“The hell?” it came again, “we don’t have fruit flies.” We don’t
even have fruit!

“That’s cause of the thing for killing fruit flies.”

Mello grimaced, now starting to become annoyed. “This thing stinks.
And it’s gross. And it’s really sick, Matt, seriously, get rid of it, this,
ugh, Matt, it’s—evil.”

Matt didn’t flinch. “You need something evil to catch something else
evil.”

What followed was a verbal fight that lead to a physical fight that
ultimately lead to sex, but, at the end of the day, the thing for killing
fruit flies stayed safely glued to the underside of the kitchen cabinet.

Really, though, it’s been too long since they’ve tidied up, and Matt
thinks the last time they actually put an honest effort into cleaning anything
was at least four months ago, so, lip curled in disgust around the cigarette
in his mouth, he pulls out the bucket and bleach container and what looked
like it might once have been part of a mop.

“Do we have like…a mop?” he calls out to Mello as he puts the nylon wrap
of a rubber glove container to his teeth, and, turning around from behind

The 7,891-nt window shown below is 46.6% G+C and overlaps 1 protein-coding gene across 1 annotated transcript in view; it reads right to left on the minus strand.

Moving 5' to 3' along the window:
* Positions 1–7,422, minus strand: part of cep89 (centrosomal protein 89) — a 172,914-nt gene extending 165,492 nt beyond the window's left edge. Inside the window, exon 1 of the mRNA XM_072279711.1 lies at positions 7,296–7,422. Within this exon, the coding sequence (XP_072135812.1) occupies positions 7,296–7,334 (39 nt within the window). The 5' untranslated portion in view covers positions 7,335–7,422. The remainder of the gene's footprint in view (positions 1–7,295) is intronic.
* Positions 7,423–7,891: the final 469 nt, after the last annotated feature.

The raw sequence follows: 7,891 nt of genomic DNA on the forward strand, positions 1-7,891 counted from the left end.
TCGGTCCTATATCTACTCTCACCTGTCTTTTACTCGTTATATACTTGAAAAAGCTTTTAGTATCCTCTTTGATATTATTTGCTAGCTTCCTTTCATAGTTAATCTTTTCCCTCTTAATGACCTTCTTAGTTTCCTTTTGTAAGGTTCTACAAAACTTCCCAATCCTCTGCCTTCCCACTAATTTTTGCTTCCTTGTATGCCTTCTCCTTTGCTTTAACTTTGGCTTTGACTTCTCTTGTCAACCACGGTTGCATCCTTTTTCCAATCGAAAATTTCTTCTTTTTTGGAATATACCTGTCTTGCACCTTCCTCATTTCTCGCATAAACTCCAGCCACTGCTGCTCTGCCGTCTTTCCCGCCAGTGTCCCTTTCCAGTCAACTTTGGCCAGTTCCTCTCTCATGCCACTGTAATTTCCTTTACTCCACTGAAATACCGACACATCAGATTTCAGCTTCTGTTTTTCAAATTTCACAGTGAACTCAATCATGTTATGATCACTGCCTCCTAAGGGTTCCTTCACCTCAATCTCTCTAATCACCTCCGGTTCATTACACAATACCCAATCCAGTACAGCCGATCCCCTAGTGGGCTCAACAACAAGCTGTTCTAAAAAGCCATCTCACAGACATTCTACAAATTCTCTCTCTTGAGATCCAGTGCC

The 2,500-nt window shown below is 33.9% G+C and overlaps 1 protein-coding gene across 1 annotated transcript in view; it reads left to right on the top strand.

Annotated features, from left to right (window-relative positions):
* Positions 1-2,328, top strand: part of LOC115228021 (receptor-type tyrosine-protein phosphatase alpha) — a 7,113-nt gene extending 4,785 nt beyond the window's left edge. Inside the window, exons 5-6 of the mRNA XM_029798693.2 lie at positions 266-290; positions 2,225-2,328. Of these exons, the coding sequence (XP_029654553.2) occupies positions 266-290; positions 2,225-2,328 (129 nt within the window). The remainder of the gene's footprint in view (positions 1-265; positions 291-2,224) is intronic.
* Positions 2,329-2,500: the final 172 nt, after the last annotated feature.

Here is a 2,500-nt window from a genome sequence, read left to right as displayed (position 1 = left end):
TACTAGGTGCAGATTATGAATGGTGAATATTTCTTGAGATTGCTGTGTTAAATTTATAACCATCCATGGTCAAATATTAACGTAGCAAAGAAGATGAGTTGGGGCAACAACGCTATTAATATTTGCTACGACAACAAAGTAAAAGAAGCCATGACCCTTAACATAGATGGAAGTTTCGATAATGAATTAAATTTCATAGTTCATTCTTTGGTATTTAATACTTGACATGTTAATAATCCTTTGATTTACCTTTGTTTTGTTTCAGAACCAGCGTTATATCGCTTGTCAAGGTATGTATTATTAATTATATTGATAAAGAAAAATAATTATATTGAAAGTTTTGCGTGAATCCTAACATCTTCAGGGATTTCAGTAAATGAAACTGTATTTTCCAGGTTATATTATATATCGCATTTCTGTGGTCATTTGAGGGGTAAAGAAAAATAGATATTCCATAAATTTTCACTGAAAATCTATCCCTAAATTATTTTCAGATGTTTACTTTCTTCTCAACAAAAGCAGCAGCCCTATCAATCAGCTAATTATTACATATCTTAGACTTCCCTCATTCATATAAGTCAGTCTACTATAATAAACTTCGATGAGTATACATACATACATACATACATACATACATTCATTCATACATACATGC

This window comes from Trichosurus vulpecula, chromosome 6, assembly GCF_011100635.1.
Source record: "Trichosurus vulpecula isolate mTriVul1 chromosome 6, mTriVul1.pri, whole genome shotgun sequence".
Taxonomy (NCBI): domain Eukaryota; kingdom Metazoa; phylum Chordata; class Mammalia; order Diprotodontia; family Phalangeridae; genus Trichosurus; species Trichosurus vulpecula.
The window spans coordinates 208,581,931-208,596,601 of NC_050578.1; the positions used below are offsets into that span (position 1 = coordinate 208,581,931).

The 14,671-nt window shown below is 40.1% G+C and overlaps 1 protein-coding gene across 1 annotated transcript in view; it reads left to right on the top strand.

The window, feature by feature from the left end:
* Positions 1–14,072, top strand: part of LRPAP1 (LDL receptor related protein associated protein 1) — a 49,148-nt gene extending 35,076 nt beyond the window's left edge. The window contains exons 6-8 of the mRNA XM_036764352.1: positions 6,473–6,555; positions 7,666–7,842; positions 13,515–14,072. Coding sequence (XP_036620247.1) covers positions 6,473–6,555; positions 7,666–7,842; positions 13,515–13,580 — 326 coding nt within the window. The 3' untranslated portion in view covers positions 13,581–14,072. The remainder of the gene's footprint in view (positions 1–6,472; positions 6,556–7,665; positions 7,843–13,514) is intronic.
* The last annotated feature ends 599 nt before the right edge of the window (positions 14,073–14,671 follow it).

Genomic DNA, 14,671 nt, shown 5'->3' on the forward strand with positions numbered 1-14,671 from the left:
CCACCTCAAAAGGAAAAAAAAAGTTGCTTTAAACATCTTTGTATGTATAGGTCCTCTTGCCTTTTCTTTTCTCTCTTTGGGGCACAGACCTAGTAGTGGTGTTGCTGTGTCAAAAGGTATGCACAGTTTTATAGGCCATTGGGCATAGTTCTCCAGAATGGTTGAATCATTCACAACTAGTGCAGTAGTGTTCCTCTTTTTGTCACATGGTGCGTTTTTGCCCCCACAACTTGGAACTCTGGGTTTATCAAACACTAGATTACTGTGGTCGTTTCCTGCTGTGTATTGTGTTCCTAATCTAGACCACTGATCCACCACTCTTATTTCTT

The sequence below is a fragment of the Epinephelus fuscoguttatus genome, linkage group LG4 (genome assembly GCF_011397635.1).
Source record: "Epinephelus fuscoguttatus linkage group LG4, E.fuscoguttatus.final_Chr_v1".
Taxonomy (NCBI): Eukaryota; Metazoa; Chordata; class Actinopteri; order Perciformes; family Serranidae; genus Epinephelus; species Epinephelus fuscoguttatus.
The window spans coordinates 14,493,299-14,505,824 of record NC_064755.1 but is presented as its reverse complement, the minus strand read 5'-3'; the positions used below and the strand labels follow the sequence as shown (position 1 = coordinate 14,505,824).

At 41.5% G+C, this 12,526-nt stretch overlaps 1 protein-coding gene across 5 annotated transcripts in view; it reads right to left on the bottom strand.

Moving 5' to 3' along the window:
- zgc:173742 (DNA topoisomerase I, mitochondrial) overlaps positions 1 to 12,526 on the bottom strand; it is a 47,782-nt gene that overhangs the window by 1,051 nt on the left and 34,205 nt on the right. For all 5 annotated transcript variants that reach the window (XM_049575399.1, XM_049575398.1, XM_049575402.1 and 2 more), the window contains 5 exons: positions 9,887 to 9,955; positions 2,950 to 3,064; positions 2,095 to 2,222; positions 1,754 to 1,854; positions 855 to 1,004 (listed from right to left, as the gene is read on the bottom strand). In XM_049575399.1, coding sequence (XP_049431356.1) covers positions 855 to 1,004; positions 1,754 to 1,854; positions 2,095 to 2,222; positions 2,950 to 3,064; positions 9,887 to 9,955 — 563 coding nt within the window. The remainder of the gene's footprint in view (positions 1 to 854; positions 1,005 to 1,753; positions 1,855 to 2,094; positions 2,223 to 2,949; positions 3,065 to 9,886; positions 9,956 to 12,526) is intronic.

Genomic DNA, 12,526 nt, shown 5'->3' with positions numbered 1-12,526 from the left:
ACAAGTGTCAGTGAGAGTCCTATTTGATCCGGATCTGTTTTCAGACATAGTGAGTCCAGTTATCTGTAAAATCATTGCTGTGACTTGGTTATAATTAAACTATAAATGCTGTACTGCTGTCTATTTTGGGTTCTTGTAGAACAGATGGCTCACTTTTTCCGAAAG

the narrow end of the vacuum cleaner, Mello replies, “I think we might
have had a mop at some point.”

It all started in Japan. That’s where all the criminals started dying.
Almost always of heart attacks. Mello bends to his knees over the bathtub,
shaking the bleach powder onto the once-white surface below.  Then
the FBI came into Japan. But then information started becoming vague. The
agents died – but how many were there? Something about what went on in
the police – but this information was kept very secret—because nobody really
knew how Kira found out information.

He presses his lips together in effort as he kneels over the edge of
the tub, gloved hands scrubbing at the white-yellow powder with a wet sponge.